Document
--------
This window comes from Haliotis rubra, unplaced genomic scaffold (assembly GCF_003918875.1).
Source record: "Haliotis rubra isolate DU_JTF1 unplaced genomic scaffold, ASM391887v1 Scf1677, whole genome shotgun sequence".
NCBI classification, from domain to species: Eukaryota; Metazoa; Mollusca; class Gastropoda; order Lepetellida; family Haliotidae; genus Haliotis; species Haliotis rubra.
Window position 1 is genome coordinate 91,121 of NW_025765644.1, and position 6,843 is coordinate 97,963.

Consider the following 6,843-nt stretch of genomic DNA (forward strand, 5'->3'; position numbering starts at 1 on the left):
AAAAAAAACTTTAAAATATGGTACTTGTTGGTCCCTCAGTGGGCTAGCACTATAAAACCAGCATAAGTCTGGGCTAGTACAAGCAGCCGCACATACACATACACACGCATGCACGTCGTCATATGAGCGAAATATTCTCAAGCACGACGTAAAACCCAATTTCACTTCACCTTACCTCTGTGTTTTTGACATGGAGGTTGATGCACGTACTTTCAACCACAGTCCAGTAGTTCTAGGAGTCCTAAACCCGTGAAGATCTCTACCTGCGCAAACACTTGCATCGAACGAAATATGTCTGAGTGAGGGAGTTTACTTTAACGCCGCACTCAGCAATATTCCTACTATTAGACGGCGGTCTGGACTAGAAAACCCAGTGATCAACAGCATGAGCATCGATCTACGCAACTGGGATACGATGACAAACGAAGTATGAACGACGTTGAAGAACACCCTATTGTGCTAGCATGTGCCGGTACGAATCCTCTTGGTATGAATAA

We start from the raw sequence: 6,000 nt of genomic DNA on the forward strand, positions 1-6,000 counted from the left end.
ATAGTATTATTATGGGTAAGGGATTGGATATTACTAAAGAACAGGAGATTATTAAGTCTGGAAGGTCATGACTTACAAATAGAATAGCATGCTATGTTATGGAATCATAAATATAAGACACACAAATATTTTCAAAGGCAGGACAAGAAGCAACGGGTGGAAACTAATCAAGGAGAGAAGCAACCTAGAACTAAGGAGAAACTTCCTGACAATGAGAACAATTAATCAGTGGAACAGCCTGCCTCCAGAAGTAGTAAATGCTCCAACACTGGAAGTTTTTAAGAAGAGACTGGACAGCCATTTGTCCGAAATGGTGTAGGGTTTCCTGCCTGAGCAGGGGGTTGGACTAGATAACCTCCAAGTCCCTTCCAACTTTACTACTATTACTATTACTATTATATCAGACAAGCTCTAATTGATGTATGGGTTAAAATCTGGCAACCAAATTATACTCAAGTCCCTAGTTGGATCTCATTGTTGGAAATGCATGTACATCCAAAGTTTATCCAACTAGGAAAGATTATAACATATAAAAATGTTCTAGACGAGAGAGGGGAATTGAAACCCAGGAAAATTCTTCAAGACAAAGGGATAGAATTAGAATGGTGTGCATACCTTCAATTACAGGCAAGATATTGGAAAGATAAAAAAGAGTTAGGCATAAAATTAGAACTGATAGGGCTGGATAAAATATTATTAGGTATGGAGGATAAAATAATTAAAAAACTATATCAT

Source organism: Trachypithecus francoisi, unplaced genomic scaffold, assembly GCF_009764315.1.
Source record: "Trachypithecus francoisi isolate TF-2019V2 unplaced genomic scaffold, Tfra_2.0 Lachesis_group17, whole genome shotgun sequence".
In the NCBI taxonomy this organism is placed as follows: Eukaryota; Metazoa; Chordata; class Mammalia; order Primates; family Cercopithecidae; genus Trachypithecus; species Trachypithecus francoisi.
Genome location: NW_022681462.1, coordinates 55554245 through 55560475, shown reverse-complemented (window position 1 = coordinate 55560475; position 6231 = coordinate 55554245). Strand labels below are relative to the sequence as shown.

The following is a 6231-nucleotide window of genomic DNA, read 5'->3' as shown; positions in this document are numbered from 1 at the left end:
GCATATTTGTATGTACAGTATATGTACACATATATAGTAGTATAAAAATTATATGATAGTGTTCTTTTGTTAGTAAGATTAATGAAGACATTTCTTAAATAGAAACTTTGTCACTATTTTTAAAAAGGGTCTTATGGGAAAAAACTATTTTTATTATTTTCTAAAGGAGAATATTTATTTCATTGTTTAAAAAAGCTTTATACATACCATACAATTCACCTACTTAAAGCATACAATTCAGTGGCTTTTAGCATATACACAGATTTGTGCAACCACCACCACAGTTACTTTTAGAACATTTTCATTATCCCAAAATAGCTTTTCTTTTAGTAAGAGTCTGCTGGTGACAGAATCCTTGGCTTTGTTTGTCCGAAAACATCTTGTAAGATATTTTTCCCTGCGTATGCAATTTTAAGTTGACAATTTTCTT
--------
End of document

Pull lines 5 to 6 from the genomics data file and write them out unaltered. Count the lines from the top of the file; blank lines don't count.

Consider the following 6,843-nt stretch of genomic DNA (forward strand, 5'->3'; position numbering starts at 1 on the left):
AAAAAAAACTTTAAAATATGGTACTTGTTGGTCCCTCAGTGGGCTAGCACTATAAAACCAGCATAAGTCTGGGCTAGTACAAGCAGCCGCACATACACATACACACGCATGCACGTCGTCATATGAGCGAAATATTCTCAAGCACGACGTAAAACCCAATTTCACTTCACCTTACCTCTGTGTTTTTGACATGGAGGTTGATGCACGTACTTTCAACCACAGTCCAGTAGTTCTAGGAGTCCTAAACCCGTGAAGATCTCTACCTGCGCAAACACTTGCATCGAACGAAATATGTCTGAGTGAGGGAGTTTACTTTAACGCCGCACTCAGCAATATTCCTACTATTAGACGGCGGTCTGGACTAGAAAACCCAGTGATCAACAGCATGAGCATCGATCTACGCAACTGGGATACGATGACAAACGAAGTATGAACGACGTTGAAGAACACCCTATTGTGCTAGCATGTGCCGGTACGAATCCTCTTGGTATGAATAA